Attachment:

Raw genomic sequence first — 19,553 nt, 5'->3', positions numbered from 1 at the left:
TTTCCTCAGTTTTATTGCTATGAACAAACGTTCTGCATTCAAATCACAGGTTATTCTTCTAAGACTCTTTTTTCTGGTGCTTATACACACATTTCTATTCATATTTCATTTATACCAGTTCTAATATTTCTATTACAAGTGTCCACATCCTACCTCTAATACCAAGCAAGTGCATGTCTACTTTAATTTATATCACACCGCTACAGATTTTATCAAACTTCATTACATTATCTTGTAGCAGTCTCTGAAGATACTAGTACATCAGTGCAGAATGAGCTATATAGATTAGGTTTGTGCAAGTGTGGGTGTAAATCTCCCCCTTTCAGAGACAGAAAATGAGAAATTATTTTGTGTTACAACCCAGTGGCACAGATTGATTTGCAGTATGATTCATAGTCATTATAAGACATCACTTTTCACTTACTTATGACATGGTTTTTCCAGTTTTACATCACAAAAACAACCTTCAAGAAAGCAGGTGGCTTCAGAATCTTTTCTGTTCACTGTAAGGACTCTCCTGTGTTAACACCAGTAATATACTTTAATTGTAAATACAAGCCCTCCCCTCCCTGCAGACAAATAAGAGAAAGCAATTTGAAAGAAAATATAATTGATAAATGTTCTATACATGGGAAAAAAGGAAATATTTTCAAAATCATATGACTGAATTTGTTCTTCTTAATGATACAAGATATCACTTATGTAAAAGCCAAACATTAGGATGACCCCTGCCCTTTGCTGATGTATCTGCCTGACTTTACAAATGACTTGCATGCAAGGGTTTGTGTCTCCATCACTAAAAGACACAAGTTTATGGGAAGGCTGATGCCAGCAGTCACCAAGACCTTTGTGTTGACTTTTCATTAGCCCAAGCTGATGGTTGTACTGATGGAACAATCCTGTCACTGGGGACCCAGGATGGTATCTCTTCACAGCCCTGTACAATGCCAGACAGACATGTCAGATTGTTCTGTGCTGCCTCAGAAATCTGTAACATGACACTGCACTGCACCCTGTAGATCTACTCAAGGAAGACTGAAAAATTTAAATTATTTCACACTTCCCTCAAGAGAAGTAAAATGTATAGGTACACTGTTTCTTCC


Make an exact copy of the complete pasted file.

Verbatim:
Raw genomic sequence first — 19,553 nt, 5'->3', positions numbered from 1 at the left:
TTTCCTCAGTTTTATTGCTATGAACAAACGTTCTGCATTCAAATCACAGGTTATTCTTCTAAGACTCTTTTTTCTGGTGCTTATACACACATTTCTATTCATATTTCATTTATACCAGTTCTAATATTTCTATTACAAGTGTCCACATCCTACCTCTAATACCAAGCAAGTGCATGTCTACTTTAATTTATATCACACCGCTACAGATTTTATCAAACTTCATTACATTATCTTGTAGCAGTCTCTGAAGATACTAGTACATCAGTGCAGAATGAGCTATATAGATTAGGTTTGTGCAAGTGTGGGTGTAAATCTCCCCCTTTCAGAGACAGAAAATGAGAAATTATTTTGTGTTACAACCCAGTGGCACAGATTGATTTGCAGTATGATTCATAGTCATTATAAGACATCACTTTTCACTTACTTATGACATGGTTTTTCCAGTTTTACATCACAAAAACAACCTTCAAGAAAGCAGGTGGCTTCAGAATCTTTTCTGTTCACTGTAAGGACTCTCCTGTGTTAACACCAGTAATATACTTTAATTGTAAATACAAGCCCTCCCCTCCCTGCAGACAAATAAGAGAAAGCAATTTGAAAGAAAATATAATTGATAAATGTTCTATACATGGGAAAAAAGGAAATATTTTCAAAATCATATGACTGAATTTGTTCTTCTTAATGATACAAGATATCACTTATGTAAAAGCCAAACATTAGGATGACCCCTGCCCTTTGCTGATGTATCTGCCTGACTTTACAAATGACTTGCATGCAAGGGTTTGTGTCTCCATCACTAAAAGACACAAGTTTATGGGAAGGCTGATGCCAGCAGTCACCAAGACCTTTGTGTTGACTTTTCATTAGCCCAAGCTGATGGTTGTACTGATGGAACAATCCTGTCACTGGGGACCCAGGATGGTATCTCTTCACAGCCCTGTACAATGCCAGACAGACATGTCAGATTGTTCTGTGCTGCCTCAGAAATCTGTAACATGACACTGCACTGCACCCTGTAGATCTACTCAAGGAAGACTGAAAAATTTAAATTATTTCACACTTCCCTCAAGAGAAGTAAAATGTATAGGTACACTGTTTCTTCC